Nativity scenes are certainly staples of the season. Many of our homes and churches would not be the same without them. It’s surprising to realize, then, that displaying mangers at Christmas didn’t happen for over a millennium after Christ’s birth – when St. Francis of Assisi set up the first one on Christmas Eve in 1223. Such a novel idea at the time, he even obtained the pope’s permission in advance.
That Christmas, the saintly deacon who founded the Franciscan order invited the villagers and friars of Greccio, Italy, to gather for Mass at his manger. This was not a scene with statues familiar to us today, but rather a cave with animals and their feeding trough-turned-crib. He told a friend, “I want to do something that will recall the memory of that child who was born in Bethlehem, to see with bodily eyes the inconveniences of his infancy, how he lay in the manger, and how the ox and ass stood by.”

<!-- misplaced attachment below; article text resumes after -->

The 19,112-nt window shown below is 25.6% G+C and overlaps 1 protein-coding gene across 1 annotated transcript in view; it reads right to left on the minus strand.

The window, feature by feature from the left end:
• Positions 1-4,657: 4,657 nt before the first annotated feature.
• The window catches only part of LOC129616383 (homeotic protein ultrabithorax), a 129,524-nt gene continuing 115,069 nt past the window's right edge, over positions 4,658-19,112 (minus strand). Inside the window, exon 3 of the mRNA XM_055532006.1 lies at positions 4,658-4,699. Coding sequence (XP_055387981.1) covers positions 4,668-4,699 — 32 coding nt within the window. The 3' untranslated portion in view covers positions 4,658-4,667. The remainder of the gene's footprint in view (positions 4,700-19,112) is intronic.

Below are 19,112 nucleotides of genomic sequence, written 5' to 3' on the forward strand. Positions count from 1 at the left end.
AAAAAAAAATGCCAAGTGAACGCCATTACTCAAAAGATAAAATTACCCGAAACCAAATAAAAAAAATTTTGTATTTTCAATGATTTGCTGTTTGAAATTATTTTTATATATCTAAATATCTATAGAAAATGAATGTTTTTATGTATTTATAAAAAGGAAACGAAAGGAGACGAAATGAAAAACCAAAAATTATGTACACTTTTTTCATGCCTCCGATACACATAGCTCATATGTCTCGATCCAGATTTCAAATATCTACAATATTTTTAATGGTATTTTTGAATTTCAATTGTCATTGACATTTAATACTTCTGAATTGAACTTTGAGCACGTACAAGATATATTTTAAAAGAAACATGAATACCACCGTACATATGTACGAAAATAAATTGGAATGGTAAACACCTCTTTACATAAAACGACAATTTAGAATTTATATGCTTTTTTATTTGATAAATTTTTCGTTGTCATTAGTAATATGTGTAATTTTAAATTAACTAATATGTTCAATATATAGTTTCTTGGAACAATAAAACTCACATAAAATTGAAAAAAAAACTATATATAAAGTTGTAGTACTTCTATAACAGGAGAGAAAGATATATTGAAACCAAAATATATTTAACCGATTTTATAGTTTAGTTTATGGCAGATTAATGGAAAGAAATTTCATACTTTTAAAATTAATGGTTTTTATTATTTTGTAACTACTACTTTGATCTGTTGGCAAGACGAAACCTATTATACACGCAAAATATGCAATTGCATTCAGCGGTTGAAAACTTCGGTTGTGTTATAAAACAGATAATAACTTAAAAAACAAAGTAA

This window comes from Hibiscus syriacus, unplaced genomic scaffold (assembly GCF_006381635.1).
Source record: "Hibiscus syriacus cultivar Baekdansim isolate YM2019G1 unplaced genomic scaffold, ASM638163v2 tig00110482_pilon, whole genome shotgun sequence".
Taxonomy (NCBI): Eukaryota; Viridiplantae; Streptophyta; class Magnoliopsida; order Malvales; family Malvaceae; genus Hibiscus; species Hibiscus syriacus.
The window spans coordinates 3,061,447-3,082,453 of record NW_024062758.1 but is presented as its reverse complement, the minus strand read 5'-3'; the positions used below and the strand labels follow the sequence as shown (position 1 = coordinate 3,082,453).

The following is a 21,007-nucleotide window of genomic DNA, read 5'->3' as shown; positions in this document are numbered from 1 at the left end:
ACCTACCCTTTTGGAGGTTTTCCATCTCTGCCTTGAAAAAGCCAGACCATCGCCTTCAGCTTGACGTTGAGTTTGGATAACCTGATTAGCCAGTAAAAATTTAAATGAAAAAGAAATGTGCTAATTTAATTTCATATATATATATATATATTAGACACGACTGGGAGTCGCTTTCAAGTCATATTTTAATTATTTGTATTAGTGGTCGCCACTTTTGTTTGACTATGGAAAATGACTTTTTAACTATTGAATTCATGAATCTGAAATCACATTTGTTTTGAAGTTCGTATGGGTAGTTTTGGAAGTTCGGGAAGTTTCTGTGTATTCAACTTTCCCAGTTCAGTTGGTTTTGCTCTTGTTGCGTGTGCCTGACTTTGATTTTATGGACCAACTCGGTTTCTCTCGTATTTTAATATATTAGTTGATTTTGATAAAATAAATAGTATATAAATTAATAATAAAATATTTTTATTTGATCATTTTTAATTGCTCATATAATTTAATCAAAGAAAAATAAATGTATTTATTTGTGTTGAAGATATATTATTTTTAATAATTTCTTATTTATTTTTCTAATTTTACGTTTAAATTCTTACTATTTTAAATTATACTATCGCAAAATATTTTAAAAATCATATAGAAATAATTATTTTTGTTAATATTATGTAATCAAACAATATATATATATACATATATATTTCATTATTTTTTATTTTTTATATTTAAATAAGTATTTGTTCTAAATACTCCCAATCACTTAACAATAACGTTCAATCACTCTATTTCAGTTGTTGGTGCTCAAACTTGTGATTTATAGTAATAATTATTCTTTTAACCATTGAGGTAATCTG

It seems St. Francis was inspired by visiting the site of Christ’s birth in Bethlehem during his own pilgrimage to the Holy Land. He wanted to foster love for the Child Jesus and hoped his “live” Nativity’s visual display would drive home the poverty and simplicity in which God’s Son came into the world. Like St. Francis we call to mind this reality of Christ’s birth each year as we set up our own Nativity scenes.
This article is by Joanna Bogle from Our Sunday Visitor. Joanna Bogle is a British Catholic journalist, writer and broadcaster. She has authored several books, including “Book of Feasts & Seasons” and blogs at joannabogle.blogspot.com.